ONE OF THE things that impresses most of us as we grow older is how many nice people there are in this world. Even people we used to find annoying or downright irritating don’t seem to bother us so much.

We discover that many of the ones we didn’t particularly like really aren’t as bad as we thought. Maybe you and I are a little smarter than we used to be? We have begun to understand why prickly pears are prickly and now we make allowances for them.

Other people appreciate the change in the way we react to them and it makes them more friendly toward us. Taking this tack, we have found, makes for smoother sailing. Life becomes friendlier and more enjoyable.

You learn to forgive and forget. Those who don’t learn this miss out on the warmth and friendships they might enjoy. Everyone basically wants the same things. They want a way to support themselves, their families and to live without fear. They want a healthy family.

The world news seems to be all about strife, turmoil and hatred. People are out to settle old scores. An estimated 65 million people are on the move. They are in search of a safe place to start over and live in peace.

Why does there need to be so much violence and chaos? There should be ways for all to get along. My guess is, if you take any traditional family (husband, wife and children) and ask them what is it they want, they would all give the same answer.

They want a safe place to call home, enough food to eat, work that means something, good health and hopes of a better future. This would satisfy 95% of the people in any country. It is the other 5% who cause the trouble.



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WHY IS it getting harder to get along with our fellow friends and neighbors? Here is a thought.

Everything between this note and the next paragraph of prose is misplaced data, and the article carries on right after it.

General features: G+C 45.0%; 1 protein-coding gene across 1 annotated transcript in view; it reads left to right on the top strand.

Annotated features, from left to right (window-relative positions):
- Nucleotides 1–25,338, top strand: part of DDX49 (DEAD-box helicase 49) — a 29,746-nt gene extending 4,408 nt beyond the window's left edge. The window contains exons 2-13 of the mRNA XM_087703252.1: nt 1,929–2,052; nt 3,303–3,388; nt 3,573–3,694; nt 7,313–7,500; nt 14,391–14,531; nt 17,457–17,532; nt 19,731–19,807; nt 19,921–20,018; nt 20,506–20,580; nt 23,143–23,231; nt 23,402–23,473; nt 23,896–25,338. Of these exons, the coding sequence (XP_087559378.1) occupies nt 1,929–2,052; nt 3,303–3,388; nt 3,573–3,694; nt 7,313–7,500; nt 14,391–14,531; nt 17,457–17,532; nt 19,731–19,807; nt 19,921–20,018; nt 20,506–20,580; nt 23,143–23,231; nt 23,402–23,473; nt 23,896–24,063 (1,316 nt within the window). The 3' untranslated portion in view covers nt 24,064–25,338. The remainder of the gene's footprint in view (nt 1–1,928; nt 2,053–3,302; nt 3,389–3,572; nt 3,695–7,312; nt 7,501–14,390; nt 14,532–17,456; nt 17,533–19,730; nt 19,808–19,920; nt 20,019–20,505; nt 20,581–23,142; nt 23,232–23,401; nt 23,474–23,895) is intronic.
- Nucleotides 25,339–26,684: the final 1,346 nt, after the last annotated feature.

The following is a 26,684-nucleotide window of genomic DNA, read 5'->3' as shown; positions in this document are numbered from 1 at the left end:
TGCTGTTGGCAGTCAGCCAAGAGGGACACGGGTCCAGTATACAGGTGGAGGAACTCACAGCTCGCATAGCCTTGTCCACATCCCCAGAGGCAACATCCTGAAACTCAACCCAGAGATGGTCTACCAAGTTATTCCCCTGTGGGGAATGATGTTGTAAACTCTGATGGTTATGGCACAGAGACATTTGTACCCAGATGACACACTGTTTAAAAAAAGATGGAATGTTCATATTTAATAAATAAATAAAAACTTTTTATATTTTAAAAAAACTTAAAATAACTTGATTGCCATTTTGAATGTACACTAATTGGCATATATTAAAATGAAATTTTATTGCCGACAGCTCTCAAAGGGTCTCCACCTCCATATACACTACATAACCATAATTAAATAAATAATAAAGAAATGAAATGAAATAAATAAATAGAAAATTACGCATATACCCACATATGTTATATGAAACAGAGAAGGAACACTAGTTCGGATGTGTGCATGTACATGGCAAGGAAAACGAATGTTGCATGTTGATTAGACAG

No matter who you are, no matter what you do or say about anything, most people won’t agree with you entirely and many will believe you have it all wrong.

You may have a great idea, you may be an unqualified success, you may have a 40-year career doing something with incredible results, but a majority of the people around you will think you are just average and they could have done the job better.

You may be in a room with 100 of your very best friends, but if you start talking about gun control, the plight of health care, the fairness of the tax system, job and income equality, gender and political issues, the way the Green Bay Packers are coached or the quandary of the immigration crisis, those dear friends will have very different opinions.

You could have been the purchasing agent for a billion dollar company and have negotiated thousands of deals with hundreds of suppliers, but the minute you go to a furniture store with your spouse to buy a new $1,500 sofa, your spouse will say to you “Honey, you better let me do the talking.”

What is your spouse saying? All of a sudden, you’e not qualified to buy a sofa.

We see it every day. Everybody is an expert, has an opinion. Everyone is a “Monday morning quarterback.” We feel entitled to second-guess every decision.

The average Joe on the street wants a say in all the issues and believes they could do a better job than the professionals, even how the experts negotiate complicated international treaties.



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AS YOU plan for your golden years, here is something that is keeping many awake at night.

According to Fidelity Investments, a typical couple retiring this year at age 65 will pay $280,000 for health care (beyond what Medicare covers) the rest of their lives.

That’s a 75% increase over the $160,000 needed in 2002. If you’ve thought a supplemental policy is an option, you may want to rethink that.



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I FOUND this interesting. In 2016, 64 million people or 20% of the U.S. population, lived with multiple generations under one roof, according to the Pew Research Center.

In 1980, a record-low 12% of people lived in multigenerational households. The 20% figure was last seen in the 1950s.

Pew defines a multigenerational household as having two or more adult generations including grandparents or grandchildren younger than 25.

It’s not all about millennials. Much of the increase is attributed to the number of Hispanic and Asian families, which are likely to be multigenerational.

This trend is not all bad according to the experts. Research shows that living with other generations has physical and mental-health benefits. The benefits go both ways and people living in those conditions have lower premature mortality than those living on their own.